Final Assembly and installation is done on the units, just the small things to finish. I took my time assembling these as from previous experience, you have to be very specific with everything around ITB’s as the smallest thing can cause you to remove or strip the lot to redo. One of the reasons I moved the temp sensor slightly. Everything went as planned, even had a brand new accelerator cabled made in under 2 hours, well all good things comes to an end as they say. Well I installed bigger O rings for the fuel rail as was originally supplied with the units, I installed the setup for testing, had the high pressure pump running for about 10 minutes at 3 bar, no leaks. Everything ready for final installations, finished off a few small things and installed everything the following day.

Now you can imagine my face by this time, smiling from ear to ear because the motor will be running for the first time in 5 months. Ready to set the timing etc., once I switched the ignition on all hell broke loose around the injectors with fuel pouring out. A few hard words were thrown around, one thing in life that pisses on my batteries is stuff just failing or acting up without any apparent reason, especially if it was tested in perfect working order before. At the end of the day it turned out that the new O-rings are just too small and I needed a set of 7x4mm units, but as it was Friday evening, I had to wait for Tuesday for stock to arrive.

We continued setting the CAS timing, once the new O-rings were installed we proceeded in starting the motor, pumps on, no leaks, well this was expected as the new O-rings went into the rail so tight. Once my brother opened the butterflies slightly the motor roared into life, without drama, damn I like it when things can be relied on. I must admit I had some help, without the LinkECU’s functionality things would be a lot harder, just the mere fact that I can test outputs does make life easier. Every time I work with the thing, it just makes more and more sense to not waste money on “Proudly South African” managements, there is a reason way you pay for what you get.

The next steps is to finish the Velocity stacks and sort the idle control valve out, as it is either broken or I need a degree in setting this thing up, because with the single throttle setup idle control was working nicely, but not anymore.

Steering Arms

Well well, during this whole exercise I almost lost a finger, let me explain why you never should get comfortable in front of machines with teeth or is strong enough to swallow body parts.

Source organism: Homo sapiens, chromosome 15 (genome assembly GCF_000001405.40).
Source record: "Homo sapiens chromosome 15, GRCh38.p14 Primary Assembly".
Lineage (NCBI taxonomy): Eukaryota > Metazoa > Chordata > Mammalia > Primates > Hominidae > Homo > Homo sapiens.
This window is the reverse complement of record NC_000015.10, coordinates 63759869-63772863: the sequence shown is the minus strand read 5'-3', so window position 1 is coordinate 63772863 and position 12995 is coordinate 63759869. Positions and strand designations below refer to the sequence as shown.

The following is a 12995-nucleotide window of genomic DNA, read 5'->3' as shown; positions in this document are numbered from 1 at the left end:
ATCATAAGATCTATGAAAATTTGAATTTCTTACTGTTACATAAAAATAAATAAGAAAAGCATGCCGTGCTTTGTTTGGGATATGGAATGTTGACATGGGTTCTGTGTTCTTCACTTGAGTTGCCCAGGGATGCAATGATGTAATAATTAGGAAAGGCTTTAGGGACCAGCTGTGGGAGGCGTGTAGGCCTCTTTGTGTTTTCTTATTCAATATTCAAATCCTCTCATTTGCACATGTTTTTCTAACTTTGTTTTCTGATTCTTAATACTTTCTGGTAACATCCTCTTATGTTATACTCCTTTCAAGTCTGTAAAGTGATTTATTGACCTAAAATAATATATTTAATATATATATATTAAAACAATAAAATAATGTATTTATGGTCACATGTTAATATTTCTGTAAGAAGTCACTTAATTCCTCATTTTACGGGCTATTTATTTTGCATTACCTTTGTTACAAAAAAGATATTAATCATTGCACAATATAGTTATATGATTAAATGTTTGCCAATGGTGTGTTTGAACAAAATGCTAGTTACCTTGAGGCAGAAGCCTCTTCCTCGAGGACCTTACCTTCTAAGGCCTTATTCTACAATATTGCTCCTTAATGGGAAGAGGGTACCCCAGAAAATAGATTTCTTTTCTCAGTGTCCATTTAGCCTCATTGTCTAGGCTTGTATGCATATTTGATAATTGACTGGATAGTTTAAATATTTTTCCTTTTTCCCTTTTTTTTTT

Seeing that the steering arms was the last big stumbling block on the front suspension that had to be overcome, I was quite eager to get this done, first off I made the bushes that bolts to the strut followed by the ones with the taper for the tie rod ends. Yes this time around I decided I want to simplify things and not use rod ends and adaptors, but rather standard rack ends, shortened and threaded to accept stock toe rod ends. With this configuration I can drive down to the local parts store, buy a set of tie rods and rack ends go home and within an hour have shortened rack ends ready for the spares box.

Everything started with finding the best position of the tie rod to at least have some sort of Ackermann effect, only allow travel of the wheel over the full travel of the rack, while keeping the centre points in the correct places to aid return from full lock and minimize bump steer. All of this was accomplished with a few pieces of flat bar moved around until everything worked, and this is where the accident happened, seeing that we decided to cut the old rack ends shorter to weld one of these flat iron pieces to it, I took a bolt to the bandsaw to cut it off, but rather than holding it in place with the correct tool, I held it in my hand, it caught and tried sucking my finger in and this is where the fingertip and the fine tooth band saw blade made contact. Since I wanted this done the evening in order to order the correct rack ends the following day, I decided to not get stitches and nurse the finger to get it to stop bleeding. Well as murphy wants it, just as I get it to stop bleeding and the pain levels acceptable, I hit it against the inner door as I moved my hand out after turning the steering wheel for my brother.

Just a few things outstanding before I can put the car on its wheels, well if this weekend is a success, I’ll be putting it on its wheels at the end of it. Let’s hope for the best.

More Pictures – Datto Build – Fixing the List III